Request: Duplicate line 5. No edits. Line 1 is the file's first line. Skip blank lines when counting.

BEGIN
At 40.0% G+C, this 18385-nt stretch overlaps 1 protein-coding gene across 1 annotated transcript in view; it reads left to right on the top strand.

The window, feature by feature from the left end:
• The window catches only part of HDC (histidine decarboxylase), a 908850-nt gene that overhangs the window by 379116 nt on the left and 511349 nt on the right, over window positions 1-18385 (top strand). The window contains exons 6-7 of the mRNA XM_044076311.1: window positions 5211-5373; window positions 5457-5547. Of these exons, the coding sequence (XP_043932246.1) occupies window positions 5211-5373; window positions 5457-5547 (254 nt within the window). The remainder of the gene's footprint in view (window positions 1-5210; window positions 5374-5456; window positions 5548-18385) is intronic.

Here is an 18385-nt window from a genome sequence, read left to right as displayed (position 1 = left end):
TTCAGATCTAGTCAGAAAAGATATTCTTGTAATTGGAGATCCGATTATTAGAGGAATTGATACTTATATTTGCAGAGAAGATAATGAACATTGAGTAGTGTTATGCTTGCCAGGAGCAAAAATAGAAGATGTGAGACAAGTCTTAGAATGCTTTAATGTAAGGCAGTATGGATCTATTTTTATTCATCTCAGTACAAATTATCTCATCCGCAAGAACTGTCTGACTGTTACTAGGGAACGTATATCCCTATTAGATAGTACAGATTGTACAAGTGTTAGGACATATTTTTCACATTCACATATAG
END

TTCAGATCTAGTCAGAAAAGATATTCTTGTAATTGGAGATCCGATTATTAGAGGAATTGATACTTATATTTGCAGAGAAGATAATGAACATTGAGTAGTGTTATGCTTGCCAGGAGCAAAAATAGAAGATGTGAGACAAGTCTTAGAATGCTTTAATGTAAGGCAGTATGGATCTATTTTTATTCATCTCAGTACAAATTATCTCATCCGCAAGAACTGTCTGACTGTTACTAGGGAACGTATATCCCTATTAGATAGTACAGATTGTACAAGTGTTAGGACATATTTTTCACATTCACATATAG